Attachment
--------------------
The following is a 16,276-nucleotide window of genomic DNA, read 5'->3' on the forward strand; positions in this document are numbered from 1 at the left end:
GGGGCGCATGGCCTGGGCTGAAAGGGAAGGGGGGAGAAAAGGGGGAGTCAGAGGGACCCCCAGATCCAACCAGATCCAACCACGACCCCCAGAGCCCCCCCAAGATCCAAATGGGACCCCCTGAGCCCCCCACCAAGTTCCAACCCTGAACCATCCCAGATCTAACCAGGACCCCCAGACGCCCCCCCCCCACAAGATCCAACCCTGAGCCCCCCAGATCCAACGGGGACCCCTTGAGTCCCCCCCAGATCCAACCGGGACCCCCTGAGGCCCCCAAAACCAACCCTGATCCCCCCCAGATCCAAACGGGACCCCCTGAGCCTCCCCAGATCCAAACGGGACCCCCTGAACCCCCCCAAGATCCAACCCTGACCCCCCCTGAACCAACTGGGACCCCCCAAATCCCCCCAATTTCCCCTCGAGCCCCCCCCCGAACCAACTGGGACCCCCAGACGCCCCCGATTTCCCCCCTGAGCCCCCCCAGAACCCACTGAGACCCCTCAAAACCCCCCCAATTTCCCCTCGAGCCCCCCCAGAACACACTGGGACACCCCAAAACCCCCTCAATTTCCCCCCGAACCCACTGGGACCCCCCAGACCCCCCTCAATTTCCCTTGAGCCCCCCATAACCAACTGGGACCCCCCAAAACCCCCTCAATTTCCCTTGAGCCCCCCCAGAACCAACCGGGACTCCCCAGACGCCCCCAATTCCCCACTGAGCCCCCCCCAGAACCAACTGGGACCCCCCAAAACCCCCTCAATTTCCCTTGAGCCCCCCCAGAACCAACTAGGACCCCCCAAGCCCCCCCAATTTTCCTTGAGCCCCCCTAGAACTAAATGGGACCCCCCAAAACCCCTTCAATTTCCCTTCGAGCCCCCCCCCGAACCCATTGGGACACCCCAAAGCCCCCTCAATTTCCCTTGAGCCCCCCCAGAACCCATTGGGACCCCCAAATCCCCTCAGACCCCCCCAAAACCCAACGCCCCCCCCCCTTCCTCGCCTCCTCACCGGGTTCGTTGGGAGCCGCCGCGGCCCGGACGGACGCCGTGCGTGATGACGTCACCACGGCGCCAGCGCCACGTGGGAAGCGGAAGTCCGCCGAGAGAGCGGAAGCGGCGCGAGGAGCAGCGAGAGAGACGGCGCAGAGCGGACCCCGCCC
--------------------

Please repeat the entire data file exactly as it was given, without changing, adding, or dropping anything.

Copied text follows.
The following is a 16,276-nucleotide window of genomic DNA, read 5'->3' on the forward strand; positions in this document are numbered from 1 at the left end:
GGGGCGCATGGCCTGGGCTGAAAGGGAAGGGGGGAGAAAAGGGGGAGTCAGAGGGACCCCCAGATCCAACCAGATCCAACCACGACCCCCAGAGCCCCCCCAAGATCCAAATGGGACCCCCTGAGCCCCCCACCAAGTTCCAACCCTGAACCATCCCAGATCTAACCAGGACCCCCAGACGCCCCCCCCCCACAAGATCCAACCCTGAGCCCCCCAGATCCAACGGGGACCCCTTGAGTCCCCCCCAGATCCAACCGGGACCCCCTGAGGCCCCCAAAACCAACCCTGATCCCCCCCAGATCCAAACGGGACCCCCTGAGCCTCCCCAGATCCAAACGGGACCCCCTGAACCCCCCCAAGATCCAACCCTGACCCCCCCTGAACCAACTGGGACCCCCCAAATCCCCCCAATTTCCCCTCGAGCCCCCCCCCGAACCAACTGGGACCCCCAGACGCCCCCGATTTCCCCCCTGAGCCCCCCCAGAACCCACTGAGACCCCTCAAAACCCCCCCAATTTCCCCTCGAGCCCCCCCAGAACACACTGGGACACCCCAAAACCCCCTCAATTTCCCCCCGAACCCACTGGGACCCCCCAGACCCCCCTCAATTTCCCTTGAGCCCCCCATAACCAACTGGGACCCCCCAAAACCCCCTCAATTTCCCTTGAGCCCCCCCAGAACCAACCGGGACTCCCCAGACGCCCCCAATTCCCCACTGAGCCCCCCCCAGAACCAACTGGGACCCCCCAAAACCCCCTCAATTTCCCTTGAGCCCCCCCAGAACCAACTAGGACCCCCCAAGCCCCCCCAATTTTCCTTGAGCCCCCCTAGAACTAAATGGGACCCCCCAAAACCCCTTCAATTTCCCTTCGAGCCCCCCCCCGAACCCATTGGGACACCCCAAAGCCCCCTCAATTTCCCTTGAGCCCCCCCAGAACCCATTGGGACCCCCAAATCCCCTCAGACCCCCCCAAAACCCAACGCCCCCCCCCCTTCCTCGCCTCCTCACCGGGTTCGTTGGGAGCCGCCGCGGCCCGGACGGACGCCGTGCGTGATGACGTCACCACGGCGCCAGCGCCACGTGGGAAGCGGAAGTCCGCCGAGAGAGCGGAAGCGGCGCGAGGAGCAGCGAGAGAGACGGCGCAGAGCGGACCCCGCCC